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Old July 9, 2021   #16
Altmer
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Hi, I have similar yellowing on my pink oxheart plants which is SLOWLY spreading to others. I have it every year at varying levels of severity. This year is particularly bad, which I'm certain is due to the wet, humid weather we're having in southern Ontario (last year it was excessive heat and flower drop, this year TONS of flowers/fruit but also tons of disease). In past years, I would touch my plants indiscriminately and move on to the next which would cause it to spread very fast. This year I'm not touching them, just pruning, and if I do I sanitize tools and hands before moving to the next plant. It makes a huge difference. So you might want to try this and in the meantime know there are others in solidarity with you
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Old July 9, 2021   #17
Milan HP
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Hello Altmer,
yes, that's what I have and I try to prevent further spreading in a similar way. My trouble is that I have the spores at home where I also grow my seedlings. No way to get rid of the source. I strongly believe it's Septoria. My seedlings were slightly infected prior to plant-out, but they just almost miraculously got rid of it in the garden and they look as fit as a fiddle (touch wood). My explanation is that the temps up there at 1800 ft are lower than where I live and it's windy there as well. And perhaps UVc light from the sun. On my balconies it's still spreading though. It's a race, but most my plants win in the end even though they look terrible with only one third (or even less) of their leaves. They keep giving me tomatoes, not as many as in the garden, but I am happy with that.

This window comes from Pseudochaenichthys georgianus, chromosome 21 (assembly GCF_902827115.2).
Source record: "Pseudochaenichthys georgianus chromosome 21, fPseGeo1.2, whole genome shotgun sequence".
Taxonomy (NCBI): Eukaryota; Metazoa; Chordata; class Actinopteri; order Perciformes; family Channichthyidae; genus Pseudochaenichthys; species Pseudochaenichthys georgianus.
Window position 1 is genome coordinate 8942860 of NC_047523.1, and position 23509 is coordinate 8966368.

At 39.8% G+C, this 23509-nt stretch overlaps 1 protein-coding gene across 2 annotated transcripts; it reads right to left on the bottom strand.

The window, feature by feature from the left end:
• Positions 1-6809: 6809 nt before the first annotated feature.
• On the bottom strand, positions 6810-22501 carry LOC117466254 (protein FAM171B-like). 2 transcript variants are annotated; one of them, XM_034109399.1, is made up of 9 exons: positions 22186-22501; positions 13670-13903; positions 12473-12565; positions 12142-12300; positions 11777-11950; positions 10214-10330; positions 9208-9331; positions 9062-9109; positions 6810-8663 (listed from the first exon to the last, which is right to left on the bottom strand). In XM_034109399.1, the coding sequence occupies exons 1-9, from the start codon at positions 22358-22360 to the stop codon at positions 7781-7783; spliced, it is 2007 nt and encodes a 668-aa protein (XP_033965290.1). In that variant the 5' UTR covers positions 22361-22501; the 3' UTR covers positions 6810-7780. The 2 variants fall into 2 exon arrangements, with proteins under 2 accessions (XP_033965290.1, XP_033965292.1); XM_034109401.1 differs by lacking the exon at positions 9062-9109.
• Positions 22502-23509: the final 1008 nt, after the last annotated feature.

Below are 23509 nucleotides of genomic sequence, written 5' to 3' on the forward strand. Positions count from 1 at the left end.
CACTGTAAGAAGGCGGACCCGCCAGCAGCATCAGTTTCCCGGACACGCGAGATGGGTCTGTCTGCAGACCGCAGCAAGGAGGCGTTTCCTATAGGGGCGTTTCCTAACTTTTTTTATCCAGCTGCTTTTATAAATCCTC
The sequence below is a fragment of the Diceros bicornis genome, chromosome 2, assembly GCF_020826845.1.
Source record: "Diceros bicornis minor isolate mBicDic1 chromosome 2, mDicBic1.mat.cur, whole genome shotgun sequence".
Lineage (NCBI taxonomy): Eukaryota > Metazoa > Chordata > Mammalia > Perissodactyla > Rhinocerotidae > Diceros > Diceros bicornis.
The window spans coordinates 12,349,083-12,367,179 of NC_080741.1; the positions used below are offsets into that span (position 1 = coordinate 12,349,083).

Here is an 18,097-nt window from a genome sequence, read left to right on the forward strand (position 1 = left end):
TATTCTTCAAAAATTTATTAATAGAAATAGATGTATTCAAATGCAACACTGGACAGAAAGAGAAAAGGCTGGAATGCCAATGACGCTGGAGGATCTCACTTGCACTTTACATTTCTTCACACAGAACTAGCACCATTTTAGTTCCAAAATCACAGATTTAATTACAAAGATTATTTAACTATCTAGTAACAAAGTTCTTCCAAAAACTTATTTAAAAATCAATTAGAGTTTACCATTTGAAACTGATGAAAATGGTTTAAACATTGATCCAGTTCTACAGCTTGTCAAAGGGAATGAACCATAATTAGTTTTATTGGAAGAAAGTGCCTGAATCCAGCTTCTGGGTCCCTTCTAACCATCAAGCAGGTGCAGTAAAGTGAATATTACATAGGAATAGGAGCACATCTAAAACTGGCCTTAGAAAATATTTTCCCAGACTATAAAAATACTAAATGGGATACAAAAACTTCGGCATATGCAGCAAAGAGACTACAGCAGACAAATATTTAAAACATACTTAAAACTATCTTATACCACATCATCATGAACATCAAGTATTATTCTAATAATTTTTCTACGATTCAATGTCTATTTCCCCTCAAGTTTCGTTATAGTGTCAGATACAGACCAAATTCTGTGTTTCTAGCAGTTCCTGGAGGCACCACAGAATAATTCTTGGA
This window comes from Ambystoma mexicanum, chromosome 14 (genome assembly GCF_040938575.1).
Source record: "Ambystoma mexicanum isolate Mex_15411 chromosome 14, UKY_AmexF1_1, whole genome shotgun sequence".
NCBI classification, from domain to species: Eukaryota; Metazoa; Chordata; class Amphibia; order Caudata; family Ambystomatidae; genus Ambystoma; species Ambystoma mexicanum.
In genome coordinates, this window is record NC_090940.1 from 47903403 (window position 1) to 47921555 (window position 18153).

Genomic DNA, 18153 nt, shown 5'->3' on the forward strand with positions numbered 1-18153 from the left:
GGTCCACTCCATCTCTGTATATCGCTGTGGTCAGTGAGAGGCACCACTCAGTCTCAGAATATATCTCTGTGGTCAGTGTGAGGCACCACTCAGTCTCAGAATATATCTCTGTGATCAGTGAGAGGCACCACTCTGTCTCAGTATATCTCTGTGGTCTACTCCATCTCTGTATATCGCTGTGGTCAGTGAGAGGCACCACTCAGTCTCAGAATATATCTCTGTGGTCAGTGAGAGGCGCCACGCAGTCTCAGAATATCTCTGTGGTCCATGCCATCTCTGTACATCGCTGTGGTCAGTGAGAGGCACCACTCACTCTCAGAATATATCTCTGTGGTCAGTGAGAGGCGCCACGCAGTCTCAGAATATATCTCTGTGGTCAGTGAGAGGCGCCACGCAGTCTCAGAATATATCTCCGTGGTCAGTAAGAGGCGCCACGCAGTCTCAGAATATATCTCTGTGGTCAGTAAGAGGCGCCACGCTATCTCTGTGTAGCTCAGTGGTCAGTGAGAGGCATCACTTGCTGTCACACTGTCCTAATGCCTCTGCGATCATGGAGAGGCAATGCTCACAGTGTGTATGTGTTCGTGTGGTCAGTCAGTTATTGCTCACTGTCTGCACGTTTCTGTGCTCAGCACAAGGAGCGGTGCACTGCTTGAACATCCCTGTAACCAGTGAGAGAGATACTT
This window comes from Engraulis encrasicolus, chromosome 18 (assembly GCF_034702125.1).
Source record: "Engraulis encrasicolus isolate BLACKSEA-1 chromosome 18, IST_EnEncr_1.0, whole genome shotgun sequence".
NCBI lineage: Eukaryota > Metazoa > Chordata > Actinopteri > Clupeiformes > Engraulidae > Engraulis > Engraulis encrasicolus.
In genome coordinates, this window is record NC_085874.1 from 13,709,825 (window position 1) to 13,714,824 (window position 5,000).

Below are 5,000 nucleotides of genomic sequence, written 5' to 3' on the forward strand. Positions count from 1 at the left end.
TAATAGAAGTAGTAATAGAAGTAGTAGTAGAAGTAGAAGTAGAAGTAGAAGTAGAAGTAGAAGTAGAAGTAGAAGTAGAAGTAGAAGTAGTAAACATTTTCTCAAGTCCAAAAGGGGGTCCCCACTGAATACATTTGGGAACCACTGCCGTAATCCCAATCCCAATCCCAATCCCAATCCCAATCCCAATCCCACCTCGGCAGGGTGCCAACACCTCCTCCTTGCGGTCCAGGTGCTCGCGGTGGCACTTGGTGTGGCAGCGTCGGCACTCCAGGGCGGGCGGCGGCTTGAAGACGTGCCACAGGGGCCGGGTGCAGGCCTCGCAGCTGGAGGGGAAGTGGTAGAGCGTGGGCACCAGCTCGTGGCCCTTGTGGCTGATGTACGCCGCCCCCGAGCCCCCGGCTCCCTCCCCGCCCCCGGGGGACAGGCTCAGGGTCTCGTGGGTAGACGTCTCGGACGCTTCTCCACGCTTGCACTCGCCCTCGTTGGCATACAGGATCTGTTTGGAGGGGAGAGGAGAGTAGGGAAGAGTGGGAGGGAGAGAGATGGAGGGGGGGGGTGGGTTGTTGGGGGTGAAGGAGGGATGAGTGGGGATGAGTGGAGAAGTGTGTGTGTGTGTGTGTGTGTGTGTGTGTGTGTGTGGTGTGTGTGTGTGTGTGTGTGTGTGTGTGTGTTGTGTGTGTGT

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Old July 12, 2021   #18
Altmer
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Hi Milan,

What kind of seedling soil/soilless mixture do you use for your seedlings? I'm wondering if whatever the fungas/bacteria is is spreading through compost or the seeds themselves? I'd like to avoid bringing it into where I plant my seedlings. For me, the plants look amazing and blemish free until I put them into my garden bed. I use only store bought seedling mix and I soak my clay pots in vinegar before germination.

Next year I'm going to experiment with grafting onto resistant roots. Should be fun to see how it works out!
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Old July 12, 2021   #19
zipcode
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The seeds and soil etc don't really matter. Not much anyway, it's mostly the conditions and also what your neighbors are doing. There is such a thing as disease pressure, if more spores of something are in the air the more the chances of infection.
Rules against septoria:
one stem prune and good spacing.
morning sun, this is not to be overlooked, it can make a huge difference
some leaf prune if the plants are still too bushy
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Old October 16, 2022   #20
paradajky
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Hi there, bumping up this old thread because I think I've figured out what's going on.



We tried planting a variety of non-tomatoes in this part of the garden in 2022, and nothing grew at all! Frustrating.



Going to run a soil analysis later, but suspicions are the soil is empty of any nitrogen, same as pre-season 2021.